See Tingle, “Bad Company”, supra note 17 at 732. See e.g. “United States: Proxy Voting Guidelines Benchmark Policy Recommendations” (19 November 2010) at 17–20, online (pdf): ISS <www.issgovernance.com> [perma.cc/3BMA-QCP2] (setting out strong support for various measures that would increase shareholder voting power).
 See Bebchuk, “Shareholder Power”, supra note 18. See also Black, “Investor Monitoring”, supra note 18; Black, “Agents Watching Agents”, supra note 18 at 829–30; Black, “Institutional Voice”, supra note 18; Roe, “American Corporate Finance”, supra note 18; Ronald J Gilson & Reinier Kraakman, “Reinventing the Outside Director: An Agenda for Institutional Investors” (1991) 43:4 Stan L Rev 863; Coffee, “Liquidity versus Control”, supra note 21; “Policies” (last visited 20 July 2020), online: Canadian Coalition for Good Governance <ccgg.ca/policies/> [perma.cc/TN94-WHRB] (think tanks like CCGG routinely take positions on dual class shares, majority voting, proxy access, say on pay, etc. that would have the effect of dramatically enhancing shareholder voting power).
 See Tingle, “Agency Cost”, supra note 22 at 742–46.
 See Luigi Zingales, “What Determines the Value of Corporate Votes?” (1995) 110:4 QJ Economics 1047.
 Ibid at 1071. There is a premium for high-voting shares in various countries which permit the large-scale extraction of private benefits by the controlling shareholder (see e.g. Luigi Zingales, “The Value of the Voting Right: A Study of the Milan Stock Exchange Experience” (1994) 7:1 Rev Financial Studies 125).
 See Susan EK Christoffersen et al, “Vote Trading and Information Aggregation” (2007) 62:6 J Finance 2897 at 2911. See also Edwin Hu, Joshua Mitts & Haley Sylvester, “The Index-Fund Dilemma: An Empirical Study of the Lending-Voting Tradeoff” (2020) Columbia Law School Working Paper No 647 (showing a preference on the part of some types of institutional investors for lending stock rather than voting it).
 See Christoffersen et al, supra note 80 at 2912–14.
 See Avner Kalay & Shagun Pant, “The Market Value of the Vote: A Contingent Claims Approach” (September 2009), online: SSRN <ssrn.com> [perma.cc/2X83-BVYV]; Oguzhan Karakas, “Another Option for Determining the Value of Corporate Votes” (13 October 2009), online: SSRN <ssrn.com> [perma.cc/4MDB-YSPA].
 See Kalay & Pant, supra note 82 at 25; Karakas, supra note 82 at 15.
 See Jie Cai, Jacqueline L Garner & Ralph A Walkling, “Electing Directors” (2009) 64:5 J Finance 2389 at 2416–17 [Cai, Garner & Walkling, “Electing Directors”].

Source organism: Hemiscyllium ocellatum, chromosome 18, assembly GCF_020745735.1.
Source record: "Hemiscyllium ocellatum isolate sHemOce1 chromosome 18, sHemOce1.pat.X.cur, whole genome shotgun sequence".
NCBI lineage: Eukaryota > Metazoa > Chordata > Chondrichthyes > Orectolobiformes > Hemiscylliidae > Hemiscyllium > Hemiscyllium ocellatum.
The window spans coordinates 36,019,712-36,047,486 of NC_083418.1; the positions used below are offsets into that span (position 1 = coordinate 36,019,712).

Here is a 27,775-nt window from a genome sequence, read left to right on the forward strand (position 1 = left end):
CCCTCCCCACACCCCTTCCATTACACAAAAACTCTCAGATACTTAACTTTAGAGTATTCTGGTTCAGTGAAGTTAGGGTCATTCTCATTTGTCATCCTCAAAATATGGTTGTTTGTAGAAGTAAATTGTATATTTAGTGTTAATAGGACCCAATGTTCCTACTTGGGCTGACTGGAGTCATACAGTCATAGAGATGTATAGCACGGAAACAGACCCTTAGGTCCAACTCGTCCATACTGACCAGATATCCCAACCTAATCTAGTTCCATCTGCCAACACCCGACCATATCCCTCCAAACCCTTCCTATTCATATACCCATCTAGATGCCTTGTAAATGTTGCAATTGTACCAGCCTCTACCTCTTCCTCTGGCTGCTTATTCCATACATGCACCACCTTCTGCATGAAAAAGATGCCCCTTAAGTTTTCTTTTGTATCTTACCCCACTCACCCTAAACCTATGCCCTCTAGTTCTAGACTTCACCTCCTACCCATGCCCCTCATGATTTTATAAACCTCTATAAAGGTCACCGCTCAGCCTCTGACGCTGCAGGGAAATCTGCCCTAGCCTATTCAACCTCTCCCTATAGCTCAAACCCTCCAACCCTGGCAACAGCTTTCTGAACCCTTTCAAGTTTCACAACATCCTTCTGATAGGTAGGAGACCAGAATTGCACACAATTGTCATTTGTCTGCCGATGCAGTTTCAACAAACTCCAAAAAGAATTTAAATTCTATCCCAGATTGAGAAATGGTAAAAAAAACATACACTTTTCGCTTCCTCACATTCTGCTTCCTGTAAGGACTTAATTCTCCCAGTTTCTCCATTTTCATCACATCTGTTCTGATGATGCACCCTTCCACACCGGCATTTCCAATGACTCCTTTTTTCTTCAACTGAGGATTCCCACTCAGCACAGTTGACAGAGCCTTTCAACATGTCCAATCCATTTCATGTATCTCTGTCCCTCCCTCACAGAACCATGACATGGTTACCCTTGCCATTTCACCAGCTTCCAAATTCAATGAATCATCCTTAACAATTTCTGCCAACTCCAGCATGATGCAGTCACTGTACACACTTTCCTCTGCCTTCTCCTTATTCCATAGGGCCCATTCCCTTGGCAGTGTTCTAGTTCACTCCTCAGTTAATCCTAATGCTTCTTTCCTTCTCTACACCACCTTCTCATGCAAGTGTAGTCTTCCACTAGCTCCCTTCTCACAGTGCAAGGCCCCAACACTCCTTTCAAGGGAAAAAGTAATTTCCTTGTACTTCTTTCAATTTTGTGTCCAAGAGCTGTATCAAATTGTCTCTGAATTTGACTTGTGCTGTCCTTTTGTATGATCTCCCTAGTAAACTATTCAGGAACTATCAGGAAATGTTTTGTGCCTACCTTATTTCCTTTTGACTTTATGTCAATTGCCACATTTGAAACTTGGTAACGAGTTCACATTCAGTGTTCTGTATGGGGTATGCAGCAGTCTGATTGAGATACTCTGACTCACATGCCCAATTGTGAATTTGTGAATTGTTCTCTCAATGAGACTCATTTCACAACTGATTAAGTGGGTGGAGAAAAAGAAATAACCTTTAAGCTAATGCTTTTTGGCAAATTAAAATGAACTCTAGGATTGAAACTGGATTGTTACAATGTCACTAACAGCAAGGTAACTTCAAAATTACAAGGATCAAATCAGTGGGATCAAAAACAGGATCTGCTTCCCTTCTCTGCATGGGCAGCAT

See ibid at 2399.
 See e.g. Diane Del Guercio, Laura Seery & Tracie Woidtke, “Do Boards Pay Attention When Institutional Investor Activists ‘Just Vote No’?” (2008) 90:1 J Financial Economics 84; Randall S Thomas & Patrick C Tricker, “Shareholder Voting in Proxy Contests for Corporate Control, Uncontested Director Elections and Management Proposals: A Review of the Empirical Literature” (2017) 70:1 Okla L Rev 9.
 See Cai, Garner & Walkling, “Electing Directors”, supra note 84 at 2416 (finding no significant relationship between stock returns and voting outcomes). Contra Del Guercio, Seery & Woidtke, supra note 86 at 87 (finding negative market-adjusted returns in the prior year).
 Thomas & Tricker, supra note 86 at 70.
 For a discussion of the differences between these conceptions of corporate governance, see Bryce C Tingle, “What is Corporate Governance? Can We Measure It? Can Investment Fiduciaries Rely on it?” (2018) 43:2 Queen’s LJ 223 [Tingle, “Can We Measure It”].
 See the text accompanying notes 176–81, below. See also ibid.
 See Stephen Choi, Jill Fisch & Marcel Kahan, “Who Calls the Shots: How Mutual Funds Vote on Director Elections” (2013) 3:1 Harv Bus L Rev 35. See also Tingle, “Bad Company”, supra note 17 at 718–19.
 See Tingle, “Bad Company”, supra note 17 at 717–18.
 See e.g. Cai, Garner & Walkling, “Electing Directors”, supra note 84 at 2416–17 (finding lower ratings on various indices of corporate governance best practices predicted fewer “for” votes for directors).
 See Yonca Ertimur, Fabrizio Ferri & David Oesch, “Understanding Uncontested Director Elections” (2018) 64:7 Management Science 3400 at 3400–01 [Ertimur, Ferri & Oesch, “Uncontested Director Elections”].
 Ibid at 3401. See also Marcel Kahan & Edward Rock, “The Insignificance of Proxy Access” (2011) 97:6 Va L Rev 1347 at 1420 [Kahan & Rock, “Proxy Access”].
 See Ertimur, Ferri & Oesch, “Uncontested Director Elections”, supra note 94 at 3401.
 See ibid. See also Cai, Garner & Walkling, “Electing Directors”, supra note 84 at 2417 (finding similar concerns behind abnormally low “for” votes).
 See Cai, Garner & Walkling, “Electing Directors”, supra note 84 at 2391.